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Rensselaer County Executive proposes to lower property taxes by 10 percent in budget plan

Rensselaer County Executive Steve McLaughlin
WAMC Photo by Dave Lucas
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The proposed Rensselaer County budget comes with a large tax decrease.

County Executive Steve McLaughlin proposed a nearly $362 million spending plan for 2022 on Thursday. The Republican, who is running for a second four-year term next month, is proposing a 10 percent reduction in property taxes.

McLaughlin said “We've made county government more efficient, we've grown our surplus from $20 million to over $80 million. In four years. We've reduced recurring costs for energy, areas of purchasing, insurance, and personnel and we've created savings for the people. We've seen growth, including growth of our property value and our sales tax. We've seen historic job creation with Amazon, Regeneron, retail outlets in our large town and small businesses in towns and cities. Because of this growth, more Rensselaer county families can stay here and not be forced to leave the area for states in the west or the south. The county has wisely utilized our fund balance, which is an historic level to benefit our residents. With some funds helping in the improvement of county roads. A relatively small amount from the surplus will be used to provide some of the 10% property tax rate reduction, because the fact is, it is the people's money.”

McLaughlin says for a property valued at $150,000 full market value – depending on the municipality with equalization – a property taxpayer would save between $77 and $91 in 2022, representing a countywide average savings of $84.

"Sales tax revenues have exceeded our expectations. And we expect continued growth during 2022.” McLaughlin says the 2021 budgeted anticipated $88 million, but Rensselaer County took in $96 million.

“Even during the pandemic, sales tax has been very strong in this county. Mortgage tax also performed really well which is good news for our partners, our partners at the local level as we share that revenue with them. We expect mortgage taxes to again be healthy during 2022, which is further good news,” said McLaughlin.

The budget includes funding for senior centers in the county: “We reached a tentative agreement for location of the new Troy Senior Center at City station, right across the street, in downtown Troy. This resolves a significant issue with the senior center for our largest contingent of seniors. The new Senior Center will be safe, clean, accessible and modern and will be welcomed by our seniors not only here in Troy, but in the surrounding towns as well. We're going to make this a state of the art beautiful Senior Center. We promised our seniors a new home and we're we remain committed to Troy and we're great glad to be fulfilling that promise to them.”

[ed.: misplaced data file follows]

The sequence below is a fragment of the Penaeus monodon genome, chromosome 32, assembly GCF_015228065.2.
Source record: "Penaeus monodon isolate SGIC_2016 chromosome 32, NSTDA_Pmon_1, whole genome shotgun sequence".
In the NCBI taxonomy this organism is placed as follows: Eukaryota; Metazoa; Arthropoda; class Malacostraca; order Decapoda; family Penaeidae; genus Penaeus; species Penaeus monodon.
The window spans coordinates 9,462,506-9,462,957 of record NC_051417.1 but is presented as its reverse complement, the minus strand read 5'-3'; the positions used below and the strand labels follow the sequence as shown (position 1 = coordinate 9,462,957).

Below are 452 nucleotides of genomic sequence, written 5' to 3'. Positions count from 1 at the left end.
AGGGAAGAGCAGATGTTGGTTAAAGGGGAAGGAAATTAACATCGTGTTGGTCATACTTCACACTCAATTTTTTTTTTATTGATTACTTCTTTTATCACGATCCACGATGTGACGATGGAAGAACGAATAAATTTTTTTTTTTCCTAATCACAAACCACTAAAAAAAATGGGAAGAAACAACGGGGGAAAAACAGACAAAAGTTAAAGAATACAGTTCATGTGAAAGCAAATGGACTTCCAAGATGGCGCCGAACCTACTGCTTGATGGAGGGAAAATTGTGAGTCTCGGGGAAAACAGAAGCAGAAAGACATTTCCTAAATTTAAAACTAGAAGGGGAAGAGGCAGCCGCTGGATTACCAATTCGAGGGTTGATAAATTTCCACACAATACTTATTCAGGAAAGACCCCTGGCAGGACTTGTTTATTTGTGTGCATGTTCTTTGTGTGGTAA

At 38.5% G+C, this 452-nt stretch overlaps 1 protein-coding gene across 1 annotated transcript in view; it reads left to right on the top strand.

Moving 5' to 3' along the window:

Democratic Rensselaer County Legislature Minority Leader Peter Grimm says he is "very pleased" with the proposed budget. “Everyone should be happy to hear about tax decrease. I think it's a great reflection about the hard work of county employees and residents of Rensselear County. We've seen record sales tax revenue in the past couple of years, particularly in the North Greenbush quarter and the city of Troy. And also with the boom in housing sales, the mortgage tax has also been something that has contributed to this. We just hope we can keep the momentum going but are looking forward to more of the same in coming years.”

McLaughlin said "The story of this budget is not just the 10% property tax rate reduction proposed for 22 and the fourth consecutive property tax rate reduction in four years. This is about our county seeing revenues accelerate, even in a time of uncertainty. The story of this budget is that Rensselaer County repeatedly met challenges and obstacles with common sense, hard work and a commitment to getting results for our residents.”

McLaughlin also noted the county has paved over 165 miles of the county road system.

Dave Lucas is WAMC’s Capital Region Bureau Chief. Born and raised in Albany, he’s been involved in nearly every aspect of local radio since 1981. Before joining WAMC, Dave was a reporter and anchor at WGY in Schenectady. Prior to that he hosted talk shows on WYJB and WROW, including the 1999 series of overnight radio broadcasts tracking the JonBenet Ramsey murder case with a cast of callers and characters from all over the world via the internet. In 2012, Dave received a Communicator Award of Distinction for his WAMC news story "Fail: The NYS Flood Panel," which explores whether the damage from Hurricane Irene and Tropical Storm Lee could have been prevented or at least curbed. Dave began his radio career as a “morning personality” at WABY in Albany.
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